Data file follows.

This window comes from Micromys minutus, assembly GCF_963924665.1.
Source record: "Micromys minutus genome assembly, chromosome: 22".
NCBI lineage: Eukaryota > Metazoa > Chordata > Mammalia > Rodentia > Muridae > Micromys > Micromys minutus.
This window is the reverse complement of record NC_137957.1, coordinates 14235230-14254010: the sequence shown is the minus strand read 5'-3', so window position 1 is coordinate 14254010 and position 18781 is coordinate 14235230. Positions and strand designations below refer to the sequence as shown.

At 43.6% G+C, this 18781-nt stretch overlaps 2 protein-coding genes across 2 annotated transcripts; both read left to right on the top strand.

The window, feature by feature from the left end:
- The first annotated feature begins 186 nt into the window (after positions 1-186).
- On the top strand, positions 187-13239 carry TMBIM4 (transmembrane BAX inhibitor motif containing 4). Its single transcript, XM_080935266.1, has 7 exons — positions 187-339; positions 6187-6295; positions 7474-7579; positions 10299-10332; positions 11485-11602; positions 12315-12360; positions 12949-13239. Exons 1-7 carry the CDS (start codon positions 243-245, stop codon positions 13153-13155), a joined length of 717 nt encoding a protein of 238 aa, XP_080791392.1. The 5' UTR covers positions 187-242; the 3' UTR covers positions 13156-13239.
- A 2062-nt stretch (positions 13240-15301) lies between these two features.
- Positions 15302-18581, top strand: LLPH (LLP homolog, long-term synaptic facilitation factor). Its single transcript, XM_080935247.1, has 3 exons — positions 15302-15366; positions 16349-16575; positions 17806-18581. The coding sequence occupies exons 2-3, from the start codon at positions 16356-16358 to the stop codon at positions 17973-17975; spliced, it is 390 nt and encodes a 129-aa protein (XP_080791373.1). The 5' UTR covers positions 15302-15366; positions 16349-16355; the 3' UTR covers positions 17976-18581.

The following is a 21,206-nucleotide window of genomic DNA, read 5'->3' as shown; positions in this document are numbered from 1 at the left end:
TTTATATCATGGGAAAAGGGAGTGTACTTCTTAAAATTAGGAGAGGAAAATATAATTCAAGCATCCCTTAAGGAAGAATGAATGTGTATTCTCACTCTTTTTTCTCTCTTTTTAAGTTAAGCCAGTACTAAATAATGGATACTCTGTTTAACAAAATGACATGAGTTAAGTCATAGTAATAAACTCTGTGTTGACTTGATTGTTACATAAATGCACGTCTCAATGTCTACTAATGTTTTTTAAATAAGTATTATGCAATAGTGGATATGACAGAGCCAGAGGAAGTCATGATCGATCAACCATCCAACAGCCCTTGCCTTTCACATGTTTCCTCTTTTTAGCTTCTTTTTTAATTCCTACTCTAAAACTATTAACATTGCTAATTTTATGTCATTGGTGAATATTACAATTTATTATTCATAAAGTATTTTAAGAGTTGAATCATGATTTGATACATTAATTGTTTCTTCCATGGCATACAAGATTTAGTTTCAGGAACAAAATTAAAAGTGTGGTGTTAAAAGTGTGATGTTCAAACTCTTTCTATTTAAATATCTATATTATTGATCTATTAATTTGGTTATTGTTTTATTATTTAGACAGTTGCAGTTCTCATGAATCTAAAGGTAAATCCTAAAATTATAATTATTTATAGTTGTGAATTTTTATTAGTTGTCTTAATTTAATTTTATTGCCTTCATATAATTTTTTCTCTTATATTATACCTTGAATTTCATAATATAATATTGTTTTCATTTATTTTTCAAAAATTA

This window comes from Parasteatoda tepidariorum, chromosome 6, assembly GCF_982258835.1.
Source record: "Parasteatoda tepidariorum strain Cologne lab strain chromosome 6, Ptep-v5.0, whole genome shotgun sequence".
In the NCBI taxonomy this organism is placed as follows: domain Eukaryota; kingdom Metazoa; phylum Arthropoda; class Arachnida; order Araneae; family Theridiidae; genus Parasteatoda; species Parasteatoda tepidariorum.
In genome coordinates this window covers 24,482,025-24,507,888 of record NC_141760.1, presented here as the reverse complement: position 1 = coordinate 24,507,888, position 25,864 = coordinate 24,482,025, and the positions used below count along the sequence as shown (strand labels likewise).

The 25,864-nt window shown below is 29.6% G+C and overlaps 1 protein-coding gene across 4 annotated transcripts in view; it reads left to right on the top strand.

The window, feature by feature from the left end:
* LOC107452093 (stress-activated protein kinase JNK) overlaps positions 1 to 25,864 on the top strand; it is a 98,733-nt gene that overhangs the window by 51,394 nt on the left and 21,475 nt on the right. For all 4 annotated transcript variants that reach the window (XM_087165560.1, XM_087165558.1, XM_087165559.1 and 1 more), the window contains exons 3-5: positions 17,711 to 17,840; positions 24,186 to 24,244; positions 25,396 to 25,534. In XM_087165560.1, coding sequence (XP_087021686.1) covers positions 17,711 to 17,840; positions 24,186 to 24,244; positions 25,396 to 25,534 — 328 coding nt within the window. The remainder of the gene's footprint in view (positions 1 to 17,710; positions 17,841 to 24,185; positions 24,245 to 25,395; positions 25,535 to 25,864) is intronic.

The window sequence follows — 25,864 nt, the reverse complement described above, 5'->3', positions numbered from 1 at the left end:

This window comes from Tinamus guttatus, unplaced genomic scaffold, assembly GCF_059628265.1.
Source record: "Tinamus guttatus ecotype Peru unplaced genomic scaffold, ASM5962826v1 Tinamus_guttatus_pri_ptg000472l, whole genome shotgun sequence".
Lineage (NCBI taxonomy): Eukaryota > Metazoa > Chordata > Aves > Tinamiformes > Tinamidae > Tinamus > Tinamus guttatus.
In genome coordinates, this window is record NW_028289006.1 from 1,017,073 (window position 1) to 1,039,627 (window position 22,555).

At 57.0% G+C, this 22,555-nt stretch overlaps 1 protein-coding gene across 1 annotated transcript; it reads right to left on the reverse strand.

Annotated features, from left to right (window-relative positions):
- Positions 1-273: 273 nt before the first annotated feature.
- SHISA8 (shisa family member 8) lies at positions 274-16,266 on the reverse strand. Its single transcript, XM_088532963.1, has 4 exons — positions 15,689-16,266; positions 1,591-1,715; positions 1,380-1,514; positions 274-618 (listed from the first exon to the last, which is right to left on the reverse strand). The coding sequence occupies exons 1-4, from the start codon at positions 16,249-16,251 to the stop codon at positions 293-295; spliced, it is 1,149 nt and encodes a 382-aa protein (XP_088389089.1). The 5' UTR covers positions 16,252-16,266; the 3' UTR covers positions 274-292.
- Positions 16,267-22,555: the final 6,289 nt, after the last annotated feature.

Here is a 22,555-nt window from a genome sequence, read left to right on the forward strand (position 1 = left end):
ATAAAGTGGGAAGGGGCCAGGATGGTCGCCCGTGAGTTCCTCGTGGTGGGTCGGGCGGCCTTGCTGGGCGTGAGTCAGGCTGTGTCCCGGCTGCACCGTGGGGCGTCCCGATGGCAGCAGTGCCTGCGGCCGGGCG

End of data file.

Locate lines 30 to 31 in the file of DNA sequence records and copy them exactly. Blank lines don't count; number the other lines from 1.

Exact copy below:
Here is a 22,555-nt window from a genome sequence, read left to right on the forward strand (position 1 = left end):
ATAAAGTGGGAAGGGGCCAGGATGGTCGCCCGTGAGTTCCTCGTGGTGGGTCGGGCGGCCTTGCTGGGCGTGAGTCAGGCTGTGTCCCGGCTGCACCGTGGGGCGTCCCGATGGCAGCAGTGCCTGCGGCCGGGCG